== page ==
There were no breaks in the twelve hours—no stepping outside for a picnic on the grass. We consumed our food while working at full velocity. When visiting the restroom, we were followed by a guard who stood outside the stall, to ensure that we did not cheat by bringing pre-drawn sketches. Like eating on that fine day, the visit to the restroom was done in great haste, because it was apparent from the start that twelve hours would not be enough to complete the tasks at hand.
To top it all off, unbelievably but certainly wisely it turns out, paramedics sat with their equipment next to the mass of want-to-be architects, who filled the entire ground floor of USC’s arena. What could have been a reassuring sight of healthcare only added to our angst. Life and death—that was how the day felt to us career-wise.
The last hour was hell, if hell and its associated torment could be used to describe a mere state licensing exam. In the final hour, some candidates had comfortably completed their designs, putting the finishing touches on the last sheets of their work. Then there were those miserable unfortunate souls who realized that they still had three hours of work remaining, but only sixty, then forty-five, then thirty minutes before the alarming buzzer sounded.
There were screams and shrieks at the frantic conclusion. For many, a cloud of panic and dread filled the arena. Drawings were torn in great violence, furniture was thrown across the room, and the uniformed, white-gloved paramedics rushed to aid the sad examinees who gave up, shriveling under pressure. Watching young architects throwing up left and right is not a good sight.
For any of the eight exams passed, we could check them off the list and edge closer to being real architects. The strategy was simple: Take the exams over and over again until all of them were passed. Right? But the exams were only offered once a year, except for the final design exam, which was offered twice a year so as to torture more people more often. Without perseverance, it could take years, even many years, to pass all the exams.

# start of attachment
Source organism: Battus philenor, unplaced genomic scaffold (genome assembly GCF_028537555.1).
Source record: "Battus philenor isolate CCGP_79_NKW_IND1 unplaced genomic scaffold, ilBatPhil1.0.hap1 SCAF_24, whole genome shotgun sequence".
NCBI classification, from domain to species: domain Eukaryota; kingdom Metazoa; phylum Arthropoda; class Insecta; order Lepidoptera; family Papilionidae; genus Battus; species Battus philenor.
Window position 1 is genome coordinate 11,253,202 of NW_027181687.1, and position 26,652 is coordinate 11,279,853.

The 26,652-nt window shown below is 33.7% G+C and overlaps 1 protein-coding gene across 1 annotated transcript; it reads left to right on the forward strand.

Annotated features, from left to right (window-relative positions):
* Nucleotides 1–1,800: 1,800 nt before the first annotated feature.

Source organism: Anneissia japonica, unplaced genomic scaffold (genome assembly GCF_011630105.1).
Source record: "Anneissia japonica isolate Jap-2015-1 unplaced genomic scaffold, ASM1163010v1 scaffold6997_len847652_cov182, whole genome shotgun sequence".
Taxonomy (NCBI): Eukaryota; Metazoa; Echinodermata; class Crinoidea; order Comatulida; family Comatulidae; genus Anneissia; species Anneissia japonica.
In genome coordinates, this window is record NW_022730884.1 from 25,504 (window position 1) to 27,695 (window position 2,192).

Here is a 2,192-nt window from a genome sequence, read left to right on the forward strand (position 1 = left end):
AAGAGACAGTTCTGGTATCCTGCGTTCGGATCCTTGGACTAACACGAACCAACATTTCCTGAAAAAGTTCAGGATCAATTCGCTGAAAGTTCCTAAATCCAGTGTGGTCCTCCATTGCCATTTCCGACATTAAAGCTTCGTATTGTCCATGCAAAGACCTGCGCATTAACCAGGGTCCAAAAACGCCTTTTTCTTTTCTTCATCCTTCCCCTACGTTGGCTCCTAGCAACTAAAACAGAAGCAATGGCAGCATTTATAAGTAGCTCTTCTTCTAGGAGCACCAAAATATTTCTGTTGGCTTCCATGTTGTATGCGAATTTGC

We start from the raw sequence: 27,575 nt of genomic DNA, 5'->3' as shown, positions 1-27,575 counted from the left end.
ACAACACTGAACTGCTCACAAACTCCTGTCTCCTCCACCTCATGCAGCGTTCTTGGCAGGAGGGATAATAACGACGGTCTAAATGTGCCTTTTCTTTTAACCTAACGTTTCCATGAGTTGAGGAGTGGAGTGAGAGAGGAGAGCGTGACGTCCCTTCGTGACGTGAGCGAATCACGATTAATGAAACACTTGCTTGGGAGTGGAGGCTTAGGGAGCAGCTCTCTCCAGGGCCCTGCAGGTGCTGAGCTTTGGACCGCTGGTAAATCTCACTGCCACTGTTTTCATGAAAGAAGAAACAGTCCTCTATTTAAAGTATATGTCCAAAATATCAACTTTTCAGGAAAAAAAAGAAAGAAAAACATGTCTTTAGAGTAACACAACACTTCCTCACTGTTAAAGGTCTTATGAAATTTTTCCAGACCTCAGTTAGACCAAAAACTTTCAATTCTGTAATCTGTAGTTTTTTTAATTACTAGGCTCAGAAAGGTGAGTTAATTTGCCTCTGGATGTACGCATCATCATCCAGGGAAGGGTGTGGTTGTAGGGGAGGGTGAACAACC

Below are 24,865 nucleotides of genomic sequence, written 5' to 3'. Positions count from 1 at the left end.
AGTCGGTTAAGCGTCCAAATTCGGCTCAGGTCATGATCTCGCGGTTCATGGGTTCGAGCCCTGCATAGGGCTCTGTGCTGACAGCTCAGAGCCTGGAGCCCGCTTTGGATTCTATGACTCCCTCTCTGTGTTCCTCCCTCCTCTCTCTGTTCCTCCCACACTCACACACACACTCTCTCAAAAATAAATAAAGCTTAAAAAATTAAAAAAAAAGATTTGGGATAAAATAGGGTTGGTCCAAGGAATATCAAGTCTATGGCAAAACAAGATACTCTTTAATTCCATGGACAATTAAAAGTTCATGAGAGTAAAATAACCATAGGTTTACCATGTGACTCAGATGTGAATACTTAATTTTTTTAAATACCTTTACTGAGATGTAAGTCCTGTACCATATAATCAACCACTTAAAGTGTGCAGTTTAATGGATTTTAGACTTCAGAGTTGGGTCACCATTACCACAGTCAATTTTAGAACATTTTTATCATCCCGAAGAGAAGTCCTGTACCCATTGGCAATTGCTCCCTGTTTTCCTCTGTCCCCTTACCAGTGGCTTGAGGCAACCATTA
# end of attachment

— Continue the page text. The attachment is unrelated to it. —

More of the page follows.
After all the education and internships, after passing all eight written exams, I still had the Oral Exam before me. Through the years, many states had eliminated this final dubious test. But during my time, California and New York kept the tradition alive, and it seemed more a questionable rite of passage than an exam. In a hotel room with a small dim spotlight and glass of water, three senior architects would ask questions as if a searing interrogation—much like a poorly shot scene in a police TV drama.
Though I was tested on topics such as the California Coastal Commission and the Americans with Disabilities Act, it was often suggested that these “Orals” were given merely to see if the candidate “looked and sounded like an architect”—whatever the hell that meant. Since all the questions could easily have been part of a written exam, this was suspiciously a fraternity hazing. I have known many intelligent colleagues who having passed all the written exams, failed the oral exam year after year, perhaps due to nervousness and not being able to “sound like an architect.”
Back then, it was rumored that the passing rate of all exams on the first attempt was less than 5%.
Finally, I did it: I passed it all, with no furniture thrown and no fainting. I paid my state registration fee, received my certificate of licensure, and ordered the $15 rubber stamp I still use today to seal drawings with the emblem, “Anthony Poon, Architect.”
But I am still practicing.